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I have the following method that makes a deep copy of a dictionary:

public static Dictionary<string, MyClass> deepCopyDic(Dictionary<string, MyClass> src)
{
    //Copies a dictionary with all of its elements
    //RETURN:
    //      = Dictionary copy
    Dictionary<string, MyClass> dic = new Dictionary<string, MyClass>();
    for (int i = 0; i < src.Count; i++)
    {
        dic.Add(src.ElementAt(i).Key, new MyClass(src.ElementAt(i).Value));
    }

    return dic;
}

I was wondering, can I somehow make it into a template? I need MyClass to be a template.

share|improve this question
    
... a template for what? –  Jeremy Holovacs Apr 11 '13 at 18:41
    
@JeremyHolovacs: For MyClass to be MyOtherClass or MyAnotherClass, etc. –  ahmd0 Apr 11 '13 at 18:42
    
you mean an abstract class? An interface? –  Jeremy Holovacs Apr 11 '13 at 18:46

3 Answers 3

up vote 5 down vote accepted

You can use Generics with where TValue : ICloneable constraint:

public static Dictionary<TKey, TValue> deepCopyDic<TKey, TValue>(Dictionary<TKey, TValue> src)
    where TValue : ICloneable
{
    //Copies a dictionary with all of its elements
    //RETURN:
    //      = Dictionary copy
    Dictionary<TKey, TValue> dic = new Dictionary<TKey, TValue>();
    foreach (var item in src)
    {
        dic.Add(item.Key, (TValue)item.Value.Clone());
    }

    return dic;
}

You'll have to implement ICloneable interface in every class you'd like to pass into that method.

Or a bit improved version, with Key cloned as well:

public static Dictionary<TKey, TValue> deepCopyDic<TKey, TValue>(Dictionary<TKey, TValue> src)
    where TValue : ICloneable
    where TKey : ICloneable
{
    return src.ToDictionary(i => (TKey)i.Key.Clone(), i => (TValue)i.Value.Clone());
}
share|improve this answer
    
Thanks. That's what I was missing :) –  ahmd0 Apr 11 '13 at 18:45
    
So instead of ICloneable can I just copy it with the new and the constructor? –  ahmd0 Apr 11 '13 at 18:47
1  
@ahmd0 And I'm telling you that your code to iterate the dictionary is very broken, even before you do anything with it. Next, a copy isn't just deep or shallow, it's more complex than that. It's a sliding scale. You could copy a reference to the dictionary. You could create a new dictionary but just copy the references to items in it. You could create a new dictionary and new items, but copy references of items inside those items, etc. A "deep copy" implies going all the way to the lowest level, not stopping at some earlier point. –  Servy Apr 11 '13 at 20:52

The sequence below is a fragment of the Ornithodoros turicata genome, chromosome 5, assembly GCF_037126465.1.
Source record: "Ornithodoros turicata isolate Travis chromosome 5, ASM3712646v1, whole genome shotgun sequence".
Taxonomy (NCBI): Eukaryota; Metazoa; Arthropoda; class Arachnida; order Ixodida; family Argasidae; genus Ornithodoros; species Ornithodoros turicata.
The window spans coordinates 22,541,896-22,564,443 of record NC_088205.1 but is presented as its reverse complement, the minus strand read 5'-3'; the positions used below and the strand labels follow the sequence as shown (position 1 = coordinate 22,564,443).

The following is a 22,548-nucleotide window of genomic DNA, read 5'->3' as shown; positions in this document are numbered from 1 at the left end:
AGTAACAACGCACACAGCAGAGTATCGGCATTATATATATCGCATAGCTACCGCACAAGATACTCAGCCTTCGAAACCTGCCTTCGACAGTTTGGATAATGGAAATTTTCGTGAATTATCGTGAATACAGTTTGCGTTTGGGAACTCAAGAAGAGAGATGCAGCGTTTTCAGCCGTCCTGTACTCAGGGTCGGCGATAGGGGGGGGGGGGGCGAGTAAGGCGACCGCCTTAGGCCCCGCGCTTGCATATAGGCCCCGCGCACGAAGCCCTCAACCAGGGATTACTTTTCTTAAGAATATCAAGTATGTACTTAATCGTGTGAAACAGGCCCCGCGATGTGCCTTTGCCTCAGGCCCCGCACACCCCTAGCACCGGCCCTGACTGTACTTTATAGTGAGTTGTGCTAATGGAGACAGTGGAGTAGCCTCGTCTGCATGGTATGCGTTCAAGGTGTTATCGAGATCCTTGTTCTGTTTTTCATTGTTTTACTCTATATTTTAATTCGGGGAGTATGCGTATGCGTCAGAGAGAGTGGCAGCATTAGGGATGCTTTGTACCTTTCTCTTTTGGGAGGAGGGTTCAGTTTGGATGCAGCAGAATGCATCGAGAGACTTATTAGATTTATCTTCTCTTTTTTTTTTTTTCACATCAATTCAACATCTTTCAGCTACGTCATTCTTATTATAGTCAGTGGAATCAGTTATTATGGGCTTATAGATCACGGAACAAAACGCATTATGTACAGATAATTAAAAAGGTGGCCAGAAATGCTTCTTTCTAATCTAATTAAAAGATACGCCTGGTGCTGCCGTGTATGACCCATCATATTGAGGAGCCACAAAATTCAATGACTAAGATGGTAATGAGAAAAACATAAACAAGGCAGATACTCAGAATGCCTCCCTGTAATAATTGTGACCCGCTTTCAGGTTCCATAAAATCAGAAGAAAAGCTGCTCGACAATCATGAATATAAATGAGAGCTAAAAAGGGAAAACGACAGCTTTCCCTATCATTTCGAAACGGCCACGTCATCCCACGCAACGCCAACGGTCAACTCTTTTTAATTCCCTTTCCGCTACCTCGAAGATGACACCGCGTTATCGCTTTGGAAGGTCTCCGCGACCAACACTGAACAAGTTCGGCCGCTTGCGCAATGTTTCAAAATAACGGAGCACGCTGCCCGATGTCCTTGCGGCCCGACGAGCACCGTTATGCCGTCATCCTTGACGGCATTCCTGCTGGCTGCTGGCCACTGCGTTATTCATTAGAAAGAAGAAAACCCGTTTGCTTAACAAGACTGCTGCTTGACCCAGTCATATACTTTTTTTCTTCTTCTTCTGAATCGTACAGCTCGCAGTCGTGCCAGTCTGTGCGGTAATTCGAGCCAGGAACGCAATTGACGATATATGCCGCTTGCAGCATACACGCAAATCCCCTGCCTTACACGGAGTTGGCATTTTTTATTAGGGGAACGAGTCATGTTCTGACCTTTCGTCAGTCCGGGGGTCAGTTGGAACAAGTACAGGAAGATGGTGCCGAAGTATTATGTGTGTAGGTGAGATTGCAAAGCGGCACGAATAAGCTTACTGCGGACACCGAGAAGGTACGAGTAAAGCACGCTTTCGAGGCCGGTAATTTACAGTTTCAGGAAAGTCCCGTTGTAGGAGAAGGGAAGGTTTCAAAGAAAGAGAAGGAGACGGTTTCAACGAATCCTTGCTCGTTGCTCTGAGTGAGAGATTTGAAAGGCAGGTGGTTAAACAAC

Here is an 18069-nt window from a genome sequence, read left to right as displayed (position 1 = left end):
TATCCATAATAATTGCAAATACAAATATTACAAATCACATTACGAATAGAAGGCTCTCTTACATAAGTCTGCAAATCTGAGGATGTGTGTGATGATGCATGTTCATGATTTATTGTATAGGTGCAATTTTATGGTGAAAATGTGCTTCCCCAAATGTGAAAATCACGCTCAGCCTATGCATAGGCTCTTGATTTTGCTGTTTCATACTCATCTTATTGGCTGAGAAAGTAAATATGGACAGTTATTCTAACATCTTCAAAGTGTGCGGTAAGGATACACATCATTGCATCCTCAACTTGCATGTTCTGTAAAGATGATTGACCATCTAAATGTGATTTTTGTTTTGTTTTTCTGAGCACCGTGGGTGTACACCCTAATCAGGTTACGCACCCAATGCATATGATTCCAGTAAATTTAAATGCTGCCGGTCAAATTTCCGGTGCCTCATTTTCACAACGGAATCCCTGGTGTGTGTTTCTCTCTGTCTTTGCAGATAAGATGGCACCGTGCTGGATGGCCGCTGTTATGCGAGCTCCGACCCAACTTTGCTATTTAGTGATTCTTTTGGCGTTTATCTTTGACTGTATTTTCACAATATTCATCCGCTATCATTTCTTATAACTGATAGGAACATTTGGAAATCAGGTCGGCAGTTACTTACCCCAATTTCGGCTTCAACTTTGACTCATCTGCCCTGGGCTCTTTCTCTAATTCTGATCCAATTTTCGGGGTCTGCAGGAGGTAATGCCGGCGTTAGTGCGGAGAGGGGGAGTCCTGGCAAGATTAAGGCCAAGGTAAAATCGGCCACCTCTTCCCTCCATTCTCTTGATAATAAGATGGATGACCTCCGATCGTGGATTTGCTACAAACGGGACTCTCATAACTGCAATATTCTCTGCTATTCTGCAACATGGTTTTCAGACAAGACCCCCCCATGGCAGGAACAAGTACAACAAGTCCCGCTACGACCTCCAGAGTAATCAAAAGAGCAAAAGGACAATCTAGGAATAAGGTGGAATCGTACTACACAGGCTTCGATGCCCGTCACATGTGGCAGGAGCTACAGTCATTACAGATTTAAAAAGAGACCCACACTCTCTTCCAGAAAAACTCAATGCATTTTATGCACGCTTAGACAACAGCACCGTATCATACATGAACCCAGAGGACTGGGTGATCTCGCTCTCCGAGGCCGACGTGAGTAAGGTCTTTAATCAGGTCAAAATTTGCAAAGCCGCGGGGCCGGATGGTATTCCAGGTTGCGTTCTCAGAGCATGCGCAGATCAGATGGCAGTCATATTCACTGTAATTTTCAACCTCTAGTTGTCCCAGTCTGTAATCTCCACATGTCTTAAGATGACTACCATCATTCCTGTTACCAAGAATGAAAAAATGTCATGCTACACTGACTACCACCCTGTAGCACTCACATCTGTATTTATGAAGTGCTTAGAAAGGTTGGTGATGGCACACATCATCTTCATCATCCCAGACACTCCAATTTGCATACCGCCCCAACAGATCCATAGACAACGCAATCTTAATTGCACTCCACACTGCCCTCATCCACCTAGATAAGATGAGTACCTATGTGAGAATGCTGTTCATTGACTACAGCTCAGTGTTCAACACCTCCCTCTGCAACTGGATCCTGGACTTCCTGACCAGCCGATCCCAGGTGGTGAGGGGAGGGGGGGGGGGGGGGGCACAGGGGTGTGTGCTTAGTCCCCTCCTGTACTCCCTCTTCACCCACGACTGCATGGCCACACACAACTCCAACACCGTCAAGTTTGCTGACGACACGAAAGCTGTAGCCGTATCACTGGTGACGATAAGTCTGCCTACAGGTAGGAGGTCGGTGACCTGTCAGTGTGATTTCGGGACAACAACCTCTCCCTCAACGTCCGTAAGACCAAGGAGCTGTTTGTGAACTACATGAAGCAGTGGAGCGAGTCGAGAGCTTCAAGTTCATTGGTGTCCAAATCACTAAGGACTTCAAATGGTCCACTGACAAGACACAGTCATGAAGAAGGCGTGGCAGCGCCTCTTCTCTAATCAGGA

1  
@ahmd0 only to leave me hanging? After so many answers/comments i still don't know what you are really want to do. Don't you think I may be a problem with you. Or what do you understand from copying a dictionary?. –  I4V Apr 11 '13 at 22:04
1  
@ahmd0 If only there was some place where you could go to get information about virtually anything, let's call this made up place "Google". Going to such a place might allow you to enter a word, say "serialization", perhaps with some additional context, say "serialization C#" and instantly get millions of references to detailed and reputable sources describing what the concept was, and how you could go about using it. Wouldn't the mythical world containing such a marvelous tool be wonderful. –  Servy Apr 11 '13 at 22:19

The Serialized approach is the only way as noted above. ICloneable does not guarantee that all properties in the object being clone is not assigning references unless you have full control over the object which is never a good assumption, especially in a large team.

The only cavet of the Serialized approach is that all objects being passed in the dictionary are serializable. Also, serializing is not always very efficient because of the over use of Reflection that occurs, which shouldn't be used in high preformance areas of code.

I solved this problem using an approach known as fast serialization but it requires that all objects that you plan to clone support a specific interface. It's always speed vs. complexity.

share|improve this answer
    
Oh, I forgot to mention. Dictionaries are not Serializable. So, if you plan to use the Serializable technique, you would need to iterate all your objects in the Dictionary. –  code5 Apr 11 '13 at 21:17

You can use this

public static Dictionary<string, T> deepCopyDic<T>(Dictionary<string, T> src) 
        {
            Dictionary<string, T> dic = new Dictionary<string, T>();

            for (int i = 0; i < src.Count; i++)
            {
                dic.Add(src.ElementAt(i).Key, (T)Activator.CreateInstance(typeof(T), new object[] { src.ElementAt(i).Value })); //new T((src.ElementAt(i)));
            }

            return dic;
        }

Here is Class A which i used for Test

public class A
        {
            public A()
            {
            }
            public A(string str)
            {
            }
            public A(A str)
            {
            }
        }

Here is the Test code

  Dictionary<string, A> dct1 = new Dictionary<string, A>();
            dct1.Add("1", new A("test"));

            Dictionary<string, A> dest = deepCopyDic(dct1);
share|improve this answer
    
1) See my earlier comment, use a foreach to iterate a dictionary. 2) This assumes that the object has a copy constructor as it's means of cloning itself. It may not (and there is no compile time error if it doesn't, either). –  Servy Apr 11 '13 at 20:49

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